Manitoba RCMP see rise in number of fatal crashes in 2015

The number of fatal collisions on Manitoba roads spiked in 2015, RCMP say.

In 40 per cent of the crashes, impairment by drugs or alcohol contributed to the collision, RCMP say

The crash that killed Brandi Manningway, 27, in November was only one of 70 fatal collisions in Manitoba in 2015. (CBC)

The number of fatal collisions on Manitoba roads spiked in 2015, RCMP say.

During the year, 79 people died in a total of 70 fatal collisions — five more deaths than in 2014, when 74 people were killed in 69 fatal collisions.

"This past year, our officers have come upon too many tragedies and deaths, caused by the actions of drivers that chose to drive recklessly or impaired," Said Sgt. Bert Paquet of Manitoba RCMP.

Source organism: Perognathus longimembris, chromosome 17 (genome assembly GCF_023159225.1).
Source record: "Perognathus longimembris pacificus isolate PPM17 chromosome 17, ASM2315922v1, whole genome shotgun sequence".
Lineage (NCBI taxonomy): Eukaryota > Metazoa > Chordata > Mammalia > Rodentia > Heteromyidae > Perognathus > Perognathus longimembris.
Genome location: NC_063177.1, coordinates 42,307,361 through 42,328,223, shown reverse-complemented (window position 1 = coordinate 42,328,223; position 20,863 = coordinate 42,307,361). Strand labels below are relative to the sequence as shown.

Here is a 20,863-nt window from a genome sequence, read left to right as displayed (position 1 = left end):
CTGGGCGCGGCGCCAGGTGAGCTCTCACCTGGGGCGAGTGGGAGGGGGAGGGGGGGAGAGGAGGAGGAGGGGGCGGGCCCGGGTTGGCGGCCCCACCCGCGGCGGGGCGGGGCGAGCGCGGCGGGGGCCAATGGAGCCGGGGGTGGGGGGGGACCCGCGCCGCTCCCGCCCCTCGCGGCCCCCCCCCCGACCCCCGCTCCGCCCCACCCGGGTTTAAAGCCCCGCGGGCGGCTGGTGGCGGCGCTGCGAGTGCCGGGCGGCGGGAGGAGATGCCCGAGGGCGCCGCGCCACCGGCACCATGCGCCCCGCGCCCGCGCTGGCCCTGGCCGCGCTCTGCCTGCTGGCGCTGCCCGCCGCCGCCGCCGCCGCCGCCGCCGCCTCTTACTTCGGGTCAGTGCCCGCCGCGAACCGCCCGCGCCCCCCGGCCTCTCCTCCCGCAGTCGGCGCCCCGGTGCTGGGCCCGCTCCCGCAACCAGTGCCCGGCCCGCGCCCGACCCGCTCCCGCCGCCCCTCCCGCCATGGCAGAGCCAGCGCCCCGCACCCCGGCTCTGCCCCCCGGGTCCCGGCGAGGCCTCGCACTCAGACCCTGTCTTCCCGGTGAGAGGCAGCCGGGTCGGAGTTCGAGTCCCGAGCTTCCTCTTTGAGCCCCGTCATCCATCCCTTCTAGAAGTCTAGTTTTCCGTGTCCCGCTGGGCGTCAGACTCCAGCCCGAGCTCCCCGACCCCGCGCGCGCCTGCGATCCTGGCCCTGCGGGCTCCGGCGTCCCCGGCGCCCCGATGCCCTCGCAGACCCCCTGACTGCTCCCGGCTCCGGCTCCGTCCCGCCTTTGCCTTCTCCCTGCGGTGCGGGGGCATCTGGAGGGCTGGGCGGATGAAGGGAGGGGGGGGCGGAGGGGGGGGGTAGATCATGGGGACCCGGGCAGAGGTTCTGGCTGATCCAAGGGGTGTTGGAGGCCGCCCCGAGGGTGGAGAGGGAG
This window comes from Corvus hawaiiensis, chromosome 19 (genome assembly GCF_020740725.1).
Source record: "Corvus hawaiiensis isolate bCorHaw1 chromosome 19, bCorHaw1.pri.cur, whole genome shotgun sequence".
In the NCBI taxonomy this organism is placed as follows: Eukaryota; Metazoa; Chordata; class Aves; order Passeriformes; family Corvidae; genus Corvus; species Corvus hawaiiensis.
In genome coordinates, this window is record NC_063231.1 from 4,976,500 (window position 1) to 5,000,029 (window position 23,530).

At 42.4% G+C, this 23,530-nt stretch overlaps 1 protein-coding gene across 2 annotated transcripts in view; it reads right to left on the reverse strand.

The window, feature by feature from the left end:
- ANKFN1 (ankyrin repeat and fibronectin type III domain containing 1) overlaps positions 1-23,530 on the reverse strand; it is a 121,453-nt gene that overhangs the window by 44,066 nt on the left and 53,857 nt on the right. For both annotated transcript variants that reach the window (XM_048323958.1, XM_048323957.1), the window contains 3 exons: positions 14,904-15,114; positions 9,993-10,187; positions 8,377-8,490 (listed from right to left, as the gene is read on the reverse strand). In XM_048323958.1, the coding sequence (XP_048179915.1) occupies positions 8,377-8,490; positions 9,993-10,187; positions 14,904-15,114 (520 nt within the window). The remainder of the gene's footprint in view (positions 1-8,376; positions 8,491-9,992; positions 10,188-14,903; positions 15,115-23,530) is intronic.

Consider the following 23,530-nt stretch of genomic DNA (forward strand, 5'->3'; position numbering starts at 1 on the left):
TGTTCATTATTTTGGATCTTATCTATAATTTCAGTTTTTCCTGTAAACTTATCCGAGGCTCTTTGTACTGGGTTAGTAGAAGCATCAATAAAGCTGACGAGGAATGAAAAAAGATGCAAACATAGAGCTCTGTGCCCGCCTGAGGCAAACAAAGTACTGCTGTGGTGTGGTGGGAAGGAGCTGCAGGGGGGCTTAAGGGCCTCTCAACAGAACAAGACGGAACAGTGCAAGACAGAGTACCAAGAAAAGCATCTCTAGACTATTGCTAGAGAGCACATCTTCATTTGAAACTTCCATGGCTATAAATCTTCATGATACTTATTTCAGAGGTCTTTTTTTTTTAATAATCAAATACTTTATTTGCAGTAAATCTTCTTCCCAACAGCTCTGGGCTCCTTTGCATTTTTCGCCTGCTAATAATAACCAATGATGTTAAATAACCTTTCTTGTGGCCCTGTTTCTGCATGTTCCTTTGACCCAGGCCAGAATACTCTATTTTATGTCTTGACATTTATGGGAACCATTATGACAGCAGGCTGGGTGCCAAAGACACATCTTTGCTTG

In 40 per cent of crashes that happened in 2015, impairment by drugs or alcohol contributed to the collision, RCMP say.

"It is a continuing tragedy that so many Manitobans lose their lives on our roadways every year and that in so many cases these collisions are preventable," Paquet said. 

"We ask that all Manitobans help us make our roads safer: Take some extra time to get to your destination, be sober and alert, slow down, put away your cell phone and to buckle-up when driving. Do it for you and for the ones you love."

Out of 70 crashes in 2015, 63 happened on the road, seven took place off-road, six involved pedestrians or cyclists and five involved motorcycles.

About half of the crashes — 32 in total — happened in eastern Manitoba, RCMP say. Thirty took place in the western part of the province and eight crashes happened in northern Manitoba.

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